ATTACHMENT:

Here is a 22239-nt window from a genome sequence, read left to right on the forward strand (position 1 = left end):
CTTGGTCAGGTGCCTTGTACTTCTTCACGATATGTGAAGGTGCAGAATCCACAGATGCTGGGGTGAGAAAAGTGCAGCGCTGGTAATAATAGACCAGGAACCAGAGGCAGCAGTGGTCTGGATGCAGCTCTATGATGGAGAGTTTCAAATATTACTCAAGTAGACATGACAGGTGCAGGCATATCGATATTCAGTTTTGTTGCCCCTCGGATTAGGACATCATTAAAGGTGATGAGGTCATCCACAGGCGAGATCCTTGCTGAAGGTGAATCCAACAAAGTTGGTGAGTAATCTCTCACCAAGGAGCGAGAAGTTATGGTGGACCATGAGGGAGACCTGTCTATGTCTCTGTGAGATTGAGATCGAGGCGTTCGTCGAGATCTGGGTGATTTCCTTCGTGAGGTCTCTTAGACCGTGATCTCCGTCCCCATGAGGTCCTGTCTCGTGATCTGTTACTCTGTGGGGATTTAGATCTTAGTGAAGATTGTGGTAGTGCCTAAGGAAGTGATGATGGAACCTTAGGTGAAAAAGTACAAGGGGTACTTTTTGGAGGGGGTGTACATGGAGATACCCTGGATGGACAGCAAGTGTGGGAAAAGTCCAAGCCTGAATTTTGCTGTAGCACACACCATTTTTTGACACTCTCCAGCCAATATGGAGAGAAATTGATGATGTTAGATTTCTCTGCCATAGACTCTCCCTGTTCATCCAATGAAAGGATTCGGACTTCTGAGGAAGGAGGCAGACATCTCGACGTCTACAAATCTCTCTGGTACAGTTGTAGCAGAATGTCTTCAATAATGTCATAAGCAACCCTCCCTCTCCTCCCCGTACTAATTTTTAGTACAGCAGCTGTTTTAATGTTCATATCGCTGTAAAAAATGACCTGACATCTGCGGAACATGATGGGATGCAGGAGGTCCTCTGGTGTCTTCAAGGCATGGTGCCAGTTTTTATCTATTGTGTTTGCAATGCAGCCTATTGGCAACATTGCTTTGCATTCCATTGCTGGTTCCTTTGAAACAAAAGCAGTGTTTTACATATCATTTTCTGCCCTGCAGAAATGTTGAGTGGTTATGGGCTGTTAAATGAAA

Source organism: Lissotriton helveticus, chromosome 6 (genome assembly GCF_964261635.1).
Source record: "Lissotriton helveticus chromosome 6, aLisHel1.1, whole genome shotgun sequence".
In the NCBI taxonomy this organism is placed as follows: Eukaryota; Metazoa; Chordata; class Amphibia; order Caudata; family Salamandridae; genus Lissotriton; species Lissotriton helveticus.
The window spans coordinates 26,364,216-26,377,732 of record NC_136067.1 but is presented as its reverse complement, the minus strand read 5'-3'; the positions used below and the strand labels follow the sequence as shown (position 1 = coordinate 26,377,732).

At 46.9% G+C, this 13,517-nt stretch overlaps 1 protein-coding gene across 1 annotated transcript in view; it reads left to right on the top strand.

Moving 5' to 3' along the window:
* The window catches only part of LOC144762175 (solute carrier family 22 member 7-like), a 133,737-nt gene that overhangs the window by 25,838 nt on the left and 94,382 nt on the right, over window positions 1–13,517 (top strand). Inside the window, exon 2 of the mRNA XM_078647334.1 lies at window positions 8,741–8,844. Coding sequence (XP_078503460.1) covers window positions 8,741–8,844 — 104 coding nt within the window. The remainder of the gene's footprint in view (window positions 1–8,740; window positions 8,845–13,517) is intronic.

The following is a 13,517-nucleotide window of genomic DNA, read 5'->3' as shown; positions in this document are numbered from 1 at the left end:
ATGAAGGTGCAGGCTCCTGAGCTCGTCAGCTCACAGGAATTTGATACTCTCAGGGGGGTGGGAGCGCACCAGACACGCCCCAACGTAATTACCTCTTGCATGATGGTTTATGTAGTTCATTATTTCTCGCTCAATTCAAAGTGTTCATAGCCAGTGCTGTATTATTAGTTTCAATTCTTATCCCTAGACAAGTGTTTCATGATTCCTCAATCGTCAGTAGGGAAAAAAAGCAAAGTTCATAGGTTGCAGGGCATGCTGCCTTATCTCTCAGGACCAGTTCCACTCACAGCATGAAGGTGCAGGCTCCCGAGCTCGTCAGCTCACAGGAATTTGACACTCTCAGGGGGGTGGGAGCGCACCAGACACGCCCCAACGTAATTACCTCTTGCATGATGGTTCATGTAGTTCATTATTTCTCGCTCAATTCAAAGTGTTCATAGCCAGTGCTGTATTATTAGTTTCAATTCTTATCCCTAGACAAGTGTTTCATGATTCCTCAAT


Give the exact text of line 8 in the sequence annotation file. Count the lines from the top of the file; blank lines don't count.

Moving 5' to 3' along the window: